White-handed Gibbon Sounds & Calls
All gibbon species are highly territorial, proclaiming their territory boundaries with exceptionally loud vocal displays. These vocalizations are often described as ‘song’, and are mostly heard early in the morning as pairs sing coordinated duets. The dominant female produces what is known as a ‘great call‘, a series of very loud notes which often accelerate in tempo and pitch. Each gibbon species has a distinctive song, and even within a single species, vocalizations can have regional ‘accents’. The complexity and structure of the ‘great call’ varies between species and because of this, is a reliable way of identifying which species may be present at a particular location.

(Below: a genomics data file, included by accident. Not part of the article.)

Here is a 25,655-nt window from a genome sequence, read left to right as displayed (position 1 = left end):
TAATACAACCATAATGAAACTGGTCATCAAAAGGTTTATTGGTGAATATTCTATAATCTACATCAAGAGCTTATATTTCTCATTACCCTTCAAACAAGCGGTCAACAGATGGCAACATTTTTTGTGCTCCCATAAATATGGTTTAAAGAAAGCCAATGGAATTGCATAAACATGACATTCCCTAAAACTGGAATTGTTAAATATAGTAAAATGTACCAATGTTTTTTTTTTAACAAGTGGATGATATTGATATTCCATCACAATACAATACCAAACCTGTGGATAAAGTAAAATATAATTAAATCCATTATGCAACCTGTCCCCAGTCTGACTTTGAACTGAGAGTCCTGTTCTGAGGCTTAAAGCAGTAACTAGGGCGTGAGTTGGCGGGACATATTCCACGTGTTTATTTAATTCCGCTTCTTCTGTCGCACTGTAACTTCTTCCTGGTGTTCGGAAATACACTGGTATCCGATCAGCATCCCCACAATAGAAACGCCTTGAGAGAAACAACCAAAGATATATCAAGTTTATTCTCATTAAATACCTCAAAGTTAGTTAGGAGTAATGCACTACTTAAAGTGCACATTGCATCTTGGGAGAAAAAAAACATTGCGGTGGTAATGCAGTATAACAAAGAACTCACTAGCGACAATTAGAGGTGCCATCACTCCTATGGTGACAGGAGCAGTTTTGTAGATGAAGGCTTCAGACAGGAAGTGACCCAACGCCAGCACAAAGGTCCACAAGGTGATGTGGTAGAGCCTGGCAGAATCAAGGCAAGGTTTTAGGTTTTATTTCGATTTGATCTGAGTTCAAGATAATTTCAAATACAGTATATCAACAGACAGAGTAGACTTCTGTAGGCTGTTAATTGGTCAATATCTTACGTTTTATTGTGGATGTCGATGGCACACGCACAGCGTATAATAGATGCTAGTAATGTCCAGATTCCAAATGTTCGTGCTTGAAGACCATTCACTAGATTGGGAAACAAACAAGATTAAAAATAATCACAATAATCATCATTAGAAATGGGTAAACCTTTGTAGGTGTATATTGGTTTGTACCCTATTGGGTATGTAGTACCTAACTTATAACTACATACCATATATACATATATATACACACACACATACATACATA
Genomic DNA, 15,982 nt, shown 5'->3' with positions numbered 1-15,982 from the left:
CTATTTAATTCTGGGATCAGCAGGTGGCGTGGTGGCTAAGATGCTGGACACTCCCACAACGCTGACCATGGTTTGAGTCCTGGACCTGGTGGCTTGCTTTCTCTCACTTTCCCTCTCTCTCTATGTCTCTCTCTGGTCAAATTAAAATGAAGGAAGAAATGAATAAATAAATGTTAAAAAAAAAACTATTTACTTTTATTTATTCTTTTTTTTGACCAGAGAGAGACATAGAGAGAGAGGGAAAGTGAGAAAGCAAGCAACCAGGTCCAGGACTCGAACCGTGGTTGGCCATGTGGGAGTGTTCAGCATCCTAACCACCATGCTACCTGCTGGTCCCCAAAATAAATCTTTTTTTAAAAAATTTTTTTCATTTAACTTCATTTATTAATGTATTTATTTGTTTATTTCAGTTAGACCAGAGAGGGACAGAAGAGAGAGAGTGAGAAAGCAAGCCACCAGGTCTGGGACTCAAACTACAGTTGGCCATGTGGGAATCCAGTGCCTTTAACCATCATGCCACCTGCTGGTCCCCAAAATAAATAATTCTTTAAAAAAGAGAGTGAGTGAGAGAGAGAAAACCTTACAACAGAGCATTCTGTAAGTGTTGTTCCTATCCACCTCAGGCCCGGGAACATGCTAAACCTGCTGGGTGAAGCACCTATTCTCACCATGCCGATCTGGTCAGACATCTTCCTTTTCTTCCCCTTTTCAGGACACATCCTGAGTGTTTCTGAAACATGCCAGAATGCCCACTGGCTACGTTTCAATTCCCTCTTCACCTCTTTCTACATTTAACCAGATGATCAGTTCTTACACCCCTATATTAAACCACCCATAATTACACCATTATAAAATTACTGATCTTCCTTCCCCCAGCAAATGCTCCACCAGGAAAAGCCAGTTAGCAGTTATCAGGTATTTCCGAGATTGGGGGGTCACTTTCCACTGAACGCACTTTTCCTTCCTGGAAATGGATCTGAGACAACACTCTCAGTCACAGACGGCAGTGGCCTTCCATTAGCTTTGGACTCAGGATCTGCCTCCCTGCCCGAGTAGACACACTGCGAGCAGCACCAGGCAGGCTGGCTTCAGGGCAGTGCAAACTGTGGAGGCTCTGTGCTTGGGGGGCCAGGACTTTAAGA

On this page you will find examples of the sounds of the White-handed Gibbon (Hylobates lar). At the bottom of this page you will find a links to sounds of a number of other gibbon species.
Listen to Gibbon Song and Calls
White-handed Gibbon (Hylobates lar)
KT01 A male White-handed Gibbon singing at dawn in Taman Negara National Park, Malaysia.
The spectrogram images below illustrate typical differences in the female ‘great calls’ between northern and southern populations of White-handed Gibbons. Notice the high notes on the example on the left (from western Thailand) are steeper, more sweeping and reach a higher pitch than those in the example on the right (from Peninsula Malaysia).